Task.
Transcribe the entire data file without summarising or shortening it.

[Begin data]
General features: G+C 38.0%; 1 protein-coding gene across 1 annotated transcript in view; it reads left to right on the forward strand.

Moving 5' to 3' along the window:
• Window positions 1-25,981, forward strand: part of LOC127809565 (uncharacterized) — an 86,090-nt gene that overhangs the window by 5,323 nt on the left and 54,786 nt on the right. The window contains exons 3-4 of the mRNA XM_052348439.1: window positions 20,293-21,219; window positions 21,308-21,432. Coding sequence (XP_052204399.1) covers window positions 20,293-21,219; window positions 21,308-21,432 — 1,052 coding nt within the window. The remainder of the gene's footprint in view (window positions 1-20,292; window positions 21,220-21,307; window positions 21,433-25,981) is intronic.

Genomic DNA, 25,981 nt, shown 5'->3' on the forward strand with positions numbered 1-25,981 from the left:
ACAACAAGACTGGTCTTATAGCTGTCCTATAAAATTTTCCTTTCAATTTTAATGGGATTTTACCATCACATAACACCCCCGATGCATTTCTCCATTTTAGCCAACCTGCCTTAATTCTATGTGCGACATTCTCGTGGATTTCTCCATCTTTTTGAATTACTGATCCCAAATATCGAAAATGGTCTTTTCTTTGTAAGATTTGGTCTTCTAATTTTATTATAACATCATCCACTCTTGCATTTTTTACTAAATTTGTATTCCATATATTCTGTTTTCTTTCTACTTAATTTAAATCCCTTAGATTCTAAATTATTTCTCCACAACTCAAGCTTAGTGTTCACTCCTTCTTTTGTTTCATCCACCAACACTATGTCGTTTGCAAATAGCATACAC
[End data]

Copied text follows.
General features: G+C 38.0%; 1 protein-coding gene across 1 annotated transcript in view; it reads left to right on the forward strand.

Moving 5' to 3' along the window:
• Window positions 1-25,981, forward strand: part of LOC127809565 (uncharacterized) — an 86,090-nt gene that overhangs the window by 5,323 nt on the left and 54,786 nt on the right. The window contains exons 3-4 of the mRNA XM_052348439.1: window positions 20,293-21,219; window positions 21,308-21,432. Coding sequence (XP_052204399.1) covers window positions 20,293-21,219; window positions 21,308-21,432 — 1,052 coding nt within the window. The remainder of the gene's footprint in view (window positions 1-20,292; window positions 21,220-21,307; window positions 21,433-25,981) is intronic.

Genomic DNA, 25,981 nt, shown 5'->3' on the forward strand with positions numbered 1-25,981 from the left:
ACAACAAGACTGGTCTTATAGCTGTCCTATAAAATTTTCCTTTCAATTTTAATGGGATTTTACCATCACATAACACCCCCGATGCATTTCTCCATTTTAGCCAACCTGCCTTAATTCTATGTGCGACATTCTCGTGGATTTCTCCATCTTTTTGAATTACTGATCCCAAATATCGAAAATGGTCTTTTCTTTGTAAGATTTGGTCTTCTAATTTTATTATAACATCATCCACTCTTGCATTTTTTACTAAATTTGTATTCCATATATTCTGTTTTCTTTCTACTTAATTTAAATCCCTTAGATTCTAAATTATTTCTCCACAACTCAAGCTTAGTGTTCACTCCTTCTTTTGTTTCATCCACCAACACTATGTCGTTTGCAAATAGCATACAC